Guido Fawkes' blog  is one of our leading political blogs. I don't put political blogs on the sidebar but I do read them from time to time, especially Guido who is always entertaining. I had a chance to catch up this morning and laughed out loud at the post  No woman no tie . Sir Tony Baldry, resplendent in his bright pink shirt and salmon and cucumber Garrick Club tie, fulfilled his duty in the House today at the Second Church Estates Commissioner (the Church’s representative in Parliament, aside from that constitutional abomination that lets Bishop vote of legislation, of course.) Baldry was arguing for Women bishops, but as  Ann Treneman  points out, the Garrick still do not let women join.  Nor do the Freemasons… Which reminds me of a verse from the Bible. I shall quote it in the Douai Rheims version: The scribes and the Pharisees have sitten on the chair of Moses. All things therefore whatsoever they shall say to you, observe and do: but according to their works do ye no

CD 266: Anger at work

I work in a highly charged target-driven environment with tight deadlines. Sometimes I explode with anger at colleagues or subordinates in order to get the job done. Is this contrary to my Christian faith or simply part of my work? Catholic moral theology talks of the “passions”, those feelings and affections which are part of our psyche and “incline us to act or not to act in regard to something felt or imagined to be good or evil.” ( Catechism 1762) These feelings in themselves are neither good nor evil but they can contribute to our choice of good or evil. Put simply, we cannot always help how we feel, but we can decide what to do with those feelings. In your workplace, it is a good thing to meet targets and deadlines and it is possible that someone acting badly or negligently may interfere with this good, thus giving a just cause for reasonable anger. However we all know that because we are not Jesus Christ, and we are affected by original and actual sin, our anger is usually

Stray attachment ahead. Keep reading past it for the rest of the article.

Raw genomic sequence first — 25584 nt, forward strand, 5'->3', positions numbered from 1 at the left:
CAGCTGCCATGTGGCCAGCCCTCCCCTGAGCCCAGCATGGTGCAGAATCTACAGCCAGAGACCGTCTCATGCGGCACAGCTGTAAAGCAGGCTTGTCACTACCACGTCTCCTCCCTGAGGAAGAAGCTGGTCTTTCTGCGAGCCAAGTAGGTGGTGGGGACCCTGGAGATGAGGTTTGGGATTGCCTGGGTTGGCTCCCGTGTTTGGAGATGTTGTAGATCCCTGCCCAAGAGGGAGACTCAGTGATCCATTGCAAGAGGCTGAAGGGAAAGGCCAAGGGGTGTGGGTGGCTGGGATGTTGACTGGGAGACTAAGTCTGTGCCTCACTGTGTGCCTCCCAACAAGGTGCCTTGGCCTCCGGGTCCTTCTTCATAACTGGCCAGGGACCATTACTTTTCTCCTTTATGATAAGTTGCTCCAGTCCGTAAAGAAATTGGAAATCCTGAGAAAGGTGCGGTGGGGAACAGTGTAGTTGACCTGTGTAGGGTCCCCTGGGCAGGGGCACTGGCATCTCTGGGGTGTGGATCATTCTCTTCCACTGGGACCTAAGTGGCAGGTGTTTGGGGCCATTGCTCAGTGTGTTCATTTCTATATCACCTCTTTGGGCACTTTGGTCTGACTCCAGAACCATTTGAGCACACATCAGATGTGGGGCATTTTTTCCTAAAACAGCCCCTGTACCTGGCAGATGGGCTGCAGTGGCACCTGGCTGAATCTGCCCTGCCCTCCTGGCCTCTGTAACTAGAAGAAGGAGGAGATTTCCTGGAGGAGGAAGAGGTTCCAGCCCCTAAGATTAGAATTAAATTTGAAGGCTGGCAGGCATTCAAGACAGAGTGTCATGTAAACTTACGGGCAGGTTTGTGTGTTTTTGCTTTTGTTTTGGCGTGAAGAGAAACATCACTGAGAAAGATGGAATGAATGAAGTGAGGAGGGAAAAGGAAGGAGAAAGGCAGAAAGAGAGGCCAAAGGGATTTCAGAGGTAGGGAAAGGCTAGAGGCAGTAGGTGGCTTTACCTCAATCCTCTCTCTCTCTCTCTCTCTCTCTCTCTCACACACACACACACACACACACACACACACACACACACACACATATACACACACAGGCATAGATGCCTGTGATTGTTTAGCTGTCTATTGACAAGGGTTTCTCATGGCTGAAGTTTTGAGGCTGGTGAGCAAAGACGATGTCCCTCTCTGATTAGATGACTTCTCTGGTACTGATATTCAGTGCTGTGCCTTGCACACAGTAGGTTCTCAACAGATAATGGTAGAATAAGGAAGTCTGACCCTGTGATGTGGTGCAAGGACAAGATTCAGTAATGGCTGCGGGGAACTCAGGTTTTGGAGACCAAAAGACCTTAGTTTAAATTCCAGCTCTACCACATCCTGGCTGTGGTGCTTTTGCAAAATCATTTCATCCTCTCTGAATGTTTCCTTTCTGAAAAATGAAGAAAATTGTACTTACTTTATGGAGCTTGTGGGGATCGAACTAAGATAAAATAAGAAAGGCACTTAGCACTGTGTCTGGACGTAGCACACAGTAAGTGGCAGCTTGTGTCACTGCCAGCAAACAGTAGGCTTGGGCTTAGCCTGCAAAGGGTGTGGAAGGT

Great new issue of CMQ focuses on Humanae Vitae

The November issue of the Catholic Medical Quarterly is now online. The issue looks at Humanae Vitae 45 years on and has articles by Pravin Thevathasan, Greg and Aghi Clovis, Adrian Treloar, Patrick Pullicino, Pia Matthews, Fr Thomas Crean and many others. When we hear daily of new unethical practices in the medical profession, it is an enormous encouragement to see Catholic medics standing up for Humanae Vitae by producing a journal like this.

Anglicans fell just two votes short of getting what they wanted

"No, Father, you got that wrong - it was six votes" I hear you say. In fact I am referring to the vote of 1992 in favour of women priests. Back then, those who opposed women priests lost by just two votes. But of course that was a great triumph of democracy and there was no need for the Prime Minister to say in the House of Commons how sad he was, or for a team of lawyers to start investigating ways of getting round the vote, or for all right-thinking MPs to witter on for over half an hour's parliamentary time saying how dreadful it is, and that something should be done.

Happy Thanksgiving

Wishing all my American readers a very happy Thanksgiving. May your turkey be delicious, and your family at peace. God bless America!

Her Majesty's affirmation of motherhood

Kate Winslet has just received a CBE for her services to drama. Apparently Her Majesty congratulated her and asked about her enjoyment of acting. Kate Winslet said that ashe loved it but not as much as she loved being a mother. The Queen said "Yes well that is the only job." That is rather encouraging. I wonder how long it will be before some fool in the House of Commons moves to censure Her Majesty for her discriminatory approach to the traditional family. This was reported in the Daily Telegraph but I picked it up from a recently started blog Sub Umbra Alarum Suarum which is the latest addition to the list of blogs written by Blackfen parishioners. "Mattheus" has some good articles up already and I recommend his blog for your sidebar.